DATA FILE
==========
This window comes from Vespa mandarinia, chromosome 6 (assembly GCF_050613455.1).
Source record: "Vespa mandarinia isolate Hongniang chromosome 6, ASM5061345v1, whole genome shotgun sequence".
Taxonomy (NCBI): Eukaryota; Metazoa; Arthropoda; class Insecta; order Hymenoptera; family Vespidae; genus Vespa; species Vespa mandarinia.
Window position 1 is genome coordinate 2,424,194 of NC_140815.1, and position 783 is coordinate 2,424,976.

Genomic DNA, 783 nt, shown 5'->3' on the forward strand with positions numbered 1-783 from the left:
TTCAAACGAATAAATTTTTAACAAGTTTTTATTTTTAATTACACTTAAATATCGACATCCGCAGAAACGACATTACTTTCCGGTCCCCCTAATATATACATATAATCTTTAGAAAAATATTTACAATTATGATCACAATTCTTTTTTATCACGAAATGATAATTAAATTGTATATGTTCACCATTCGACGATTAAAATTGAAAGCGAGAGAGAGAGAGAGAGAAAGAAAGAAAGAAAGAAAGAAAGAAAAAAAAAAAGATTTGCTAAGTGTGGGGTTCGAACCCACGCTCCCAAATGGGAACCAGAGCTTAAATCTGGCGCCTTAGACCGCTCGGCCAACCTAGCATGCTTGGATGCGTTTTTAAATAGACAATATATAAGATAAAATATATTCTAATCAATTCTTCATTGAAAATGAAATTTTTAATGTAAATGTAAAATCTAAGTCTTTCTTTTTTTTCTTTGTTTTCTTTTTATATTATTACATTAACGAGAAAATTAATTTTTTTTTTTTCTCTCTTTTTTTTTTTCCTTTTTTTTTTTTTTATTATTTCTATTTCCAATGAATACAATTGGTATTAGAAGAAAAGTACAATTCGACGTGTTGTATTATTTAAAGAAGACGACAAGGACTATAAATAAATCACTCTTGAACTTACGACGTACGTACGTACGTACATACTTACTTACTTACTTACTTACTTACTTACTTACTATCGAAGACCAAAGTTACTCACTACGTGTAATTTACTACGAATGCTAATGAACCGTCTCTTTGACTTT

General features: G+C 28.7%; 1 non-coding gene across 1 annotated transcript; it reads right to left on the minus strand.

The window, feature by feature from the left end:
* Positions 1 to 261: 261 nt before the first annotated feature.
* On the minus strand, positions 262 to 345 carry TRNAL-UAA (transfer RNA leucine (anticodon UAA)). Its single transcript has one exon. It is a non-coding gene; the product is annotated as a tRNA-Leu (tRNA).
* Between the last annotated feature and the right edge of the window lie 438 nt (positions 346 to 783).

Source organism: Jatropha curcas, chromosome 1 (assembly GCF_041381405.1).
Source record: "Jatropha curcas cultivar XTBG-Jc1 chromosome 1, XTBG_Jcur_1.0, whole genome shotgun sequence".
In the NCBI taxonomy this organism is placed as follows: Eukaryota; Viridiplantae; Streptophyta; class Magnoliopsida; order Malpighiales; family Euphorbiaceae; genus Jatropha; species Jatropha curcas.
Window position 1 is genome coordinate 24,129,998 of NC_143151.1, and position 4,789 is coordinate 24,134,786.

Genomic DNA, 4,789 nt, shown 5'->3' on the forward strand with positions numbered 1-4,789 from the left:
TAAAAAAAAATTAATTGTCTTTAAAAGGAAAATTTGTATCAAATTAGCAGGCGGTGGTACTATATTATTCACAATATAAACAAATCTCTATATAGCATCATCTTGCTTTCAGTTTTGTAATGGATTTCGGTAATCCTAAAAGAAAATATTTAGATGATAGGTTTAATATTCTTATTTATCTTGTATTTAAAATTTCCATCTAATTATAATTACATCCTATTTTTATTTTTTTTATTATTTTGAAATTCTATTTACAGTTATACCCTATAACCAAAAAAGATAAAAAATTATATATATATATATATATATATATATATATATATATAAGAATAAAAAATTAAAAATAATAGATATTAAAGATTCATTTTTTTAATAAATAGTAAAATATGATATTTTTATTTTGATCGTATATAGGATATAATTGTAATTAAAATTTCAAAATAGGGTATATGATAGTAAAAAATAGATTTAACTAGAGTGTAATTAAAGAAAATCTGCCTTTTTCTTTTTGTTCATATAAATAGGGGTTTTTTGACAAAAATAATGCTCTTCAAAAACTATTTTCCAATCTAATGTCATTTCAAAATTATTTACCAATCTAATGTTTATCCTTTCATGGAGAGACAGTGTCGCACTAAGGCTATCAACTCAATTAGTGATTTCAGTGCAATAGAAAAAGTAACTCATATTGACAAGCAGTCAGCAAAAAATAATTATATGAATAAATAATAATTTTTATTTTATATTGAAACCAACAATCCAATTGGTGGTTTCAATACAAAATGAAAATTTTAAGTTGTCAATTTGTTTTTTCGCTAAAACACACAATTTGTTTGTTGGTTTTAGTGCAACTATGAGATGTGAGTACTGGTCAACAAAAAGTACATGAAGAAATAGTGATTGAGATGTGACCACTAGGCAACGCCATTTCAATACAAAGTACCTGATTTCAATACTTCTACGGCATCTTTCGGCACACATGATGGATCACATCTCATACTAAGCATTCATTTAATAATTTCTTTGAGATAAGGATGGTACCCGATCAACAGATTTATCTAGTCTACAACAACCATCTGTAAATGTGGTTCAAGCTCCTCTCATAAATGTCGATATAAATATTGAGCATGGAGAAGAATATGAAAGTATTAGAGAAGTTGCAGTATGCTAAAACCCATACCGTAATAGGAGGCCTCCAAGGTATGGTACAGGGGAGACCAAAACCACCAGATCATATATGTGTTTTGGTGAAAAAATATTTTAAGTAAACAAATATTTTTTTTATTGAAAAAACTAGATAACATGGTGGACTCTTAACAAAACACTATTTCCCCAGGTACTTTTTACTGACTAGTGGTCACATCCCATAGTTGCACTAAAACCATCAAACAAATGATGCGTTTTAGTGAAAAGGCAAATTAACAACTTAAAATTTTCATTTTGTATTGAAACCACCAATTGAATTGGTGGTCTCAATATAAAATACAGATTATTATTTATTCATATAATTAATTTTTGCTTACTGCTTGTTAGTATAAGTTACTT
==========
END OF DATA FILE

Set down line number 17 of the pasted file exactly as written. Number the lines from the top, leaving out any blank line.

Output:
TAAAAAAAAATTAATTGTCTTTAAAAGGAAAATTTGTATCAAATTAGCAGGCGGTGGTACTATATTATTCACAATATAAACAAATCTCTATATAGCATCATCTTGCTTTCAGTTTTGTAATGGATTTCGGTAATCCTAAAAGAAAATATTTAGATGATAGGTTTAATATTCTTATTTATCTTGTATTTAAAATTTCCATCTAATTATAATTACATCCTATTTTTATTTTTTTTATTATTTTGAAATTCTATTTACAGTTATACCCTATAACCAAAAAAGATAAAAAATTATATATATATATATATATATATATATATATATATATAAGAATAAAAAATTAAAAATAATAGATATTAAAGATTCATTTTTTTAATAAATAGTAAAATATGATATTTTTATTTTGATCGTATATAGGATATAATTGTAATTAAAATTTCAAAATAGGGTATATGATAGTAAAAAATAGATTTAACTAGAGTGTAATTAAAGAAAATCTGCCTTTTTCTTTTTGTTCATATAAATAGGGGTTTTTTGACAAAAATAATGCTCTTCAAAAACTATTTTCCAATCTAATGTCATTTCAAAATTATTTACCAATCTAATGTTTATCCTTTCATGGAGAGACAGTGTCGCACTAAGGCTATCAACTCAATTAGTGATTTCAGTGCAATAGAAAAAGTAACTCATATTGACAAGCAGTCAGCAAAAAATAATTATATGAATAAATAATAATTTTTATTTTATATTGAAACCAACAATCCAATTGGTGGTTTCAATACAAAATGAAAATTTTAAGTTGTCAATTTGTTTTTTCGCTAAAACACACAATTTGTTTGTTGGTTTTAGTGCAACTATGAGATGTGAGTACTGGTCAACAAAAAGTACATGAAGAAATAGTGATTGAGATGTGACCACTAGGCAACGCCATTTCAATACAAAGTACCTGATTTCAATACTTCTACGGCATCTTTCGGCACACATGATGGATCACATCTCATACTAAGCATTCATTTAATAATTTCTTTGAGATAAGGATGGTACCCGATCAACAGATTTATCTAGTCTACAACAACCATCTGTAAATGTGGTTCAAGCTCCTCTCATAAATGTCGATATAAATATTGAGCATGGAGAAGAATATGAAAGTATTAGAGAAGTTGCAGTATGCTAAAACCCATACCGTAATAGGAGGCCTCCAAGGTATGGTACAGGGGAGACCAAAACCACCAGATCATATATGTGTTTTGGTGAAAAAATATTTTAAGTAAACAAATATTTTTTTTATTGAAAAAACTAGATAACATGGTGGACTCTTAACAAAACACTATTTCCCCAGGTACTTTTTACTGACTAGTGGTCACATCCCATAGTTGCACTAAAACCATCAAACAAATGATGCGTTTTAGTGAAAAGGCAAATTAACAACTTAAAATTTTCATTTTGTATTGAAACCACCAATTGAATTGGTGGTCTCAATATAAAATACAGATTATTATTTATTCATATAATTAATTTTTGCTTACTGCTTGTTAGTATAAGTTACTT